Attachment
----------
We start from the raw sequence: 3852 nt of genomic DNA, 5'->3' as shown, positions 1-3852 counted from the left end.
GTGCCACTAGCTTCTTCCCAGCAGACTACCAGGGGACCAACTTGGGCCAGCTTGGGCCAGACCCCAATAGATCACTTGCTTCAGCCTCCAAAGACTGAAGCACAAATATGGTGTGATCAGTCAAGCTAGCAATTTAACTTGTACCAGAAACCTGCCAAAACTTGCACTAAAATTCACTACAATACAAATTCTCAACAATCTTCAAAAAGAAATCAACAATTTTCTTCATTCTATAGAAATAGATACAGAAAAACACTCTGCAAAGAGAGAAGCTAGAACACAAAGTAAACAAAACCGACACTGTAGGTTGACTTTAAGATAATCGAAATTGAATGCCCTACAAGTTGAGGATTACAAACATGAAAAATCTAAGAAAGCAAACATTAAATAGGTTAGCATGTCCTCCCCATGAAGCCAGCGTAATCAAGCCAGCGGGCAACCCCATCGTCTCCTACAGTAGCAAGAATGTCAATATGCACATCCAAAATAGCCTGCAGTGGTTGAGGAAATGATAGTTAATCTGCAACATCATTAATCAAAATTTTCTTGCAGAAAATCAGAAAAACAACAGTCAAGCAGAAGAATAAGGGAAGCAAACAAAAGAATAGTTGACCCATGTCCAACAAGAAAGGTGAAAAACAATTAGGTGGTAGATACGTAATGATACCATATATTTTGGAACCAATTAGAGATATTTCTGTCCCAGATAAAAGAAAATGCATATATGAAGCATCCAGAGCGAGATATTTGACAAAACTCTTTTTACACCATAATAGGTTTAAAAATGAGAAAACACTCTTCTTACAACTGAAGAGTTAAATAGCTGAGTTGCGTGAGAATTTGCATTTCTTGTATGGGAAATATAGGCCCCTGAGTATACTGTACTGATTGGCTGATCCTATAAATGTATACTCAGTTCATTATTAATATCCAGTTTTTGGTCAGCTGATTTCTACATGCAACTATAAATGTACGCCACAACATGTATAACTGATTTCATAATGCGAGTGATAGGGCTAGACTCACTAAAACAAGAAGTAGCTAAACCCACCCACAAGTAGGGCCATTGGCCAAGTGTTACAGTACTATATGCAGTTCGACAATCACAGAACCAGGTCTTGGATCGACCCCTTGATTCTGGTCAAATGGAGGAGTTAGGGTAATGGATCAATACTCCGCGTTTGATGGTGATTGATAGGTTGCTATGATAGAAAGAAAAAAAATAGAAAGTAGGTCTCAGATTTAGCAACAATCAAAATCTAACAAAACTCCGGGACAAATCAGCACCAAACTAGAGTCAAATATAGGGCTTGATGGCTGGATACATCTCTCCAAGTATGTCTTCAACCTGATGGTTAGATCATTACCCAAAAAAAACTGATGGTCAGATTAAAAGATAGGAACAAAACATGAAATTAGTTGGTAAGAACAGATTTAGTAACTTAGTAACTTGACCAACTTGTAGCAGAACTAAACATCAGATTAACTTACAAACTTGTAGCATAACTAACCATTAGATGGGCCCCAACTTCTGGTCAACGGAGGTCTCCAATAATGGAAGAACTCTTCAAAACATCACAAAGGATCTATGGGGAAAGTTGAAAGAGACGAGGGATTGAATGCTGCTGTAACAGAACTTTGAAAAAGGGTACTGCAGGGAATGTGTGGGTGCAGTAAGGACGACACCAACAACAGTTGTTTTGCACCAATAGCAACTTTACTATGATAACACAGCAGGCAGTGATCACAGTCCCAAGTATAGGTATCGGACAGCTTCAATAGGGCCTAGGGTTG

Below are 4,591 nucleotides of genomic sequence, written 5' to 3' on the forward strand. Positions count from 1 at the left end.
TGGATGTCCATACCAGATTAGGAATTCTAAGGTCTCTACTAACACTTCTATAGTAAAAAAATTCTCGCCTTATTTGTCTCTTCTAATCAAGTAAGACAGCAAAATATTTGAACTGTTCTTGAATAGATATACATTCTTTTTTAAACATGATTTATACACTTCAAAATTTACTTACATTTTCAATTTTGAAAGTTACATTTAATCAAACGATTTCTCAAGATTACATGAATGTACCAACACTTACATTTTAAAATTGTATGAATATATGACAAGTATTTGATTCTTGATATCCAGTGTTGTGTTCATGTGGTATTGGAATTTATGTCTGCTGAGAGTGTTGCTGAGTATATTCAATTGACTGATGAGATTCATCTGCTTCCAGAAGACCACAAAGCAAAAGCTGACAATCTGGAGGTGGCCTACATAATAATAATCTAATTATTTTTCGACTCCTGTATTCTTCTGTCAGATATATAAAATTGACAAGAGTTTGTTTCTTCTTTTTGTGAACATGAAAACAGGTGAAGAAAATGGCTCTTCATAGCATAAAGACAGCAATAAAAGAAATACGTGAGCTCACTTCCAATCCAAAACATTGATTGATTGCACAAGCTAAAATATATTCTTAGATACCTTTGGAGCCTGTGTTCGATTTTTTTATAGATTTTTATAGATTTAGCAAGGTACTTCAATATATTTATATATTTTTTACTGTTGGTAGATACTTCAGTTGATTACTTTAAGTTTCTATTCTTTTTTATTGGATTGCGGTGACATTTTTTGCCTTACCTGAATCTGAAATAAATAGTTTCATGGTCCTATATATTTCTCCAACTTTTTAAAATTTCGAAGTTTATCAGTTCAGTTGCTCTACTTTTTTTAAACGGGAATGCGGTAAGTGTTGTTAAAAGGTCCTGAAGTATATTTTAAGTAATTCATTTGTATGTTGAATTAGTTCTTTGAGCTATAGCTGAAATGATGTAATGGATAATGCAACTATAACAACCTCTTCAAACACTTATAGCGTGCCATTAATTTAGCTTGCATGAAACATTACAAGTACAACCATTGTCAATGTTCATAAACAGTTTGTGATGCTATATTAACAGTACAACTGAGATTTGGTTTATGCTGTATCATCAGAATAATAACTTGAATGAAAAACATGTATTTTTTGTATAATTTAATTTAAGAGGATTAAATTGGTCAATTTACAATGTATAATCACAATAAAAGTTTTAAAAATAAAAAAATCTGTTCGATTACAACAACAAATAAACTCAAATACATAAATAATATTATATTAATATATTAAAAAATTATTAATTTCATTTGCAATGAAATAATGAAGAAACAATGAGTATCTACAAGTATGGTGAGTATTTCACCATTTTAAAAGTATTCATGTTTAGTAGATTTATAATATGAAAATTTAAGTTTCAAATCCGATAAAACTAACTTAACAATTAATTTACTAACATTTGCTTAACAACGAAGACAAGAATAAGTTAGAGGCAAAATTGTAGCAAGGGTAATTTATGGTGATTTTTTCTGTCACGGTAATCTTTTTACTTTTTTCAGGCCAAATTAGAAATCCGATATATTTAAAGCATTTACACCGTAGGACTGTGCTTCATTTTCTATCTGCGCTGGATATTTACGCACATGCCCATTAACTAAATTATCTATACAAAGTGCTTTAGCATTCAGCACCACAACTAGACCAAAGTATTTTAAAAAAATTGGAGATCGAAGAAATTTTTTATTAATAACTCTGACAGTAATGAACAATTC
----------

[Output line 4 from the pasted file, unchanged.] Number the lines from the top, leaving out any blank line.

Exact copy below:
TGGATGTCCATACCAGATTAGGAATTCTAAGGTCTCTACTAACACTTCTATAGTAAAAAAATTCTCGCCTTATTTGTCTCTTCTAATCAAGTAAGACAGCAAAATATTTGAACTGTTCTTGAATAGATATACATTCTTTTTTAAACATGATTTATACACTTCAAAATTTACTTACATTTTCAATTTTGAAAGTTACATTTAATCAAACGATTTCTCAAGATTACATGAATGTACCAACACTTACATTTTAAAATTGTATGAATATATGACAAGTATTTGATTCTTGATATCCAGTGTTGTGTTCATGTGGTATTGGAATTTATGTCTGCTGAGAGTGTTGCTGAGTATATTCAATTGACTGATGAGATTCATCTGCTTCCAGAAGACCACAAAGCAAAAGCTGACAATCTGGAGGTGGCCTACATAATAATAATCTAATTATTTTTCGACTCCTGTATTCTTCTGTCAGATATATAAAATTGACAAGAGTTTGTTTCTTCTTTTTGTGAACATGAAAACAGGTGAAGAAAATGGCTCTTCATAGCATAAAGACAGCAATAAAAGAAATACGTGAGCTCACTTCCAATCCAAAACATTGATTGATTGCACAAGCTAAAATATATTCTTAGATACCTTTGGAGCCTGTGTTCGATTTTTTTATAGATTTTTATAGATTTAGCAAGGTACTTCAATATATTTATATATTTTTTACTGTTGGTAGATACTTCAGTTGATTACTTTAAGTTTCTATTCTTTTTTATTGGATTGCGGTGACATTTTTTGCCTTACCTGAATCTGAAATAAATAGTTTCATGGTCCTATATATTTCTCCAACTTTTTAAAATTTCGAAGTTTATCAGTTCAGTTGCTCTACTTTTTTTAAACGGGAATGCGGTAAGTGTTGTTAAAAGGTCCTGAAGTATATTTTAAGTAATTCATTTGTATGTTGAATTAGTTCTTTGAGCTATAGCTGAAATGATGTAATGGATAATGCAACTATAACAACCTCTTCAAACACTTATAGCGTGCCATTAATTTAGCTTGCATGAAACATTACAAGTACAACCATTGTCAATGTTCATAAACAGTTTGTGATGCTATATTAACAGTACAACTGAGATTTGGTTTATGCTGTATCATCAGAATAATAACTTGAATGAAAAACATGTATTTTTTGTATAATTTAATTTAAGAGGATTAAATTGGTCAATTTACAATGTATAATCACAATAAAAGTTTTAAAAATAAAAAAATCTGTTCGATTACAACAACAAATAAACTCAAATACATAAATAATATTATATTAATATATTAAAAAATTATTAATTTCATTTGCAATGAAATAATGAAGAAACAATGAGTATCTACAAGTATGGTGAGTATTTCACCATTTTAAAAGTATTCATGTTTAGTAGATTTATAATATGAAAATTTAAGTTTCAAATCCGATAAAACTAACTTAACAATTAATTTACTAACATTTGCTTAACAACGAAGACAAGAATAAGTTAGAGGCAAAATTGTAGCAAGGGTAATTTATGGTGATTTTTTCTGTCACGGTAATCTTTTTACTTTTTTCAGGCCAAATTAGAAATCCGATATATTTAAAGCATTTACACCGTAGGACTGTGCTTCATTTTCTATCTGCGCTGGATATTTACGCACATGCCCATTAACTAAATTATCTATACAAAGTGCTTTAGCATTCAGCACCACAACTAGACCAAAGTATTTTAAAAAAATTGGAGATCGAAGAAATTTTTTATTAATAACTCTGACAGTAATGAACAATTC